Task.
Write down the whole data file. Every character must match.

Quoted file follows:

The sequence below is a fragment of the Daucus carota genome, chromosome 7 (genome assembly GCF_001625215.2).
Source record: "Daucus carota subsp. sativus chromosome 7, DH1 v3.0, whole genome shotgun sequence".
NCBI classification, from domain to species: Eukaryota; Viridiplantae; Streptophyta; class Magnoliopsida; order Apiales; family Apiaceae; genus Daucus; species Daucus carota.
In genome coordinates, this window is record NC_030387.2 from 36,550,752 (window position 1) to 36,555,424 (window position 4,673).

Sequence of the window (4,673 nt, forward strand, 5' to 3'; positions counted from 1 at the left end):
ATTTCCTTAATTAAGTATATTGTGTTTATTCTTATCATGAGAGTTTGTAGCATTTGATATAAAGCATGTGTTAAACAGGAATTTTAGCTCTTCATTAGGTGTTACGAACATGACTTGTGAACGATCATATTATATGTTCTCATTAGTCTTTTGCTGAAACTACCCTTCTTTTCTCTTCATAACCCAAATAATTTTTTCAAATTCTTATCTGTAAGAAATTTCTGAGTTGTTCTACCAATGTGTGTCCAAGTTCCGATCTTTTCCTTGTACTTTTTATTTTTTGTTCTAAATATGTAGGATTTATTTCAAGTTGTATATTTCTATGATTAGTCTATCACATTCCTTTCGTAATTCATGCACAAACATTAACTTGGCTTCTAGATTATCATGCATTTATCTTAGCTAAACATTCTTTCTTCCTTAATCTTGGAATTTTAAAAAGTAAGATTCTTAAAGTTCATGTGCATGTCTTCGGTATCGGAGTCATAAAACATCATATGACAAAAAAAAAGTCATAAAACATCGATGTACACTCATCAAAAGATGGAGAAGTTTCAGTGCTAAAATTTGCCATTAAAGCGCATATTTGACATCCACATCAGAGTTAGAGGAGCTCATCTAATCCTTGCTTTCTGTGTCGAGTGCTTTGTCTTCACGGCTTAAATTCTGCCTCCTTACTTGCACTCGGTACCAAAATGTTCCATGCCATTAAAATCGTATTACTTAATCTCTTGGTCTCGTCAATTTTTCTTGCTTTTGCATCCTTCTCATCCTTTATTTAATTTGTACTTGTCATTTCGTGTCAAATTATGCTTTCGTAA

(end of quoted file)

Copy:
The sequence below is a fragment of the Daucus carota genome, chromosome 7 (genome assembly GCF_001625215.2).
Source record: "Daucus carota subsp. sativus chromosome 7, DH1 v3.0, whole genome shotgun sequence".
NCBI classification, from domain to species: Eukaryota; Viridiplantae; Streptophyta; class Magnoliopsida; order Apiales; family Apiaceae; genus Daucus; species Daucus carota.
In genome coordinates, this window is record NC_030387.2 from 36,550,752 (window position 1) to 36,555,424 (window position 4,673).

Sequence of the window (4,673 nt, forward strand, 5' to 3'; positions counted from 1 at the left end):
ATTTCCTTAATTAAGTATATTGTGTTTATTCTTATCATGAGAGTTTGTAGCATTTGATATAAAGCATGTGTTAAACAGGAATTTTAGCTCTTCATTAGGTGTTACGAACATGACTTGTGAACGATCATATTATATGTTCTCATTAGTCTTTTGCTGAAACTACCCTTCTTTTCTCTTCATAACCCAAATAATTTTTTCAAATTCTTATCTGTAAGAAATTTCTGAGTTGTTCTACCAATGTGTGTCCAAGTTCCGATCTTTTCCTTGTACTTTTTATTTTTTGTTCTAAATATGTAGGATTTATTTCAAGTTGTATATTTCTATGATTAGTCTATCACATTCCTTTCGTAATTCATGCACAAACATTAACTTGGCTTCTAGATTATCATGCATTTATCTTAGCTAAACATTCTTTCTTCCTTAATCTTGGAATTTTAAAAAGTAAGATTCTTAAAGTTCATGTGCATGTCTTCGGTATCGGAGTCATAAAACATCATATGACAAAAAAAAAGTCATAAAACATCGATGTACACTCATCAAAAGATGGAGAAGTTTCAGTGCTAAAATTTGCCATTAAAGCGCATATTTGACATCCACATCAGAGTTAGAGGAGCTCATCTAATCCTTGCTTTCTGTGTCGAGTGCTTTGTCTTCACGGCTTAAATTCTGCCTCCTTACTTGCACTCGGTACCAAAATGTTCCATGCCATTAAAATCGTATTACTTAATCTCTTGGTCTCGTCAATTTTTCTTGCTTTTGCATCCTTCTCATCCTTTATTTAATTTGTACTTGTCATTTCGTGTCAAATTATGCTTTCGTAA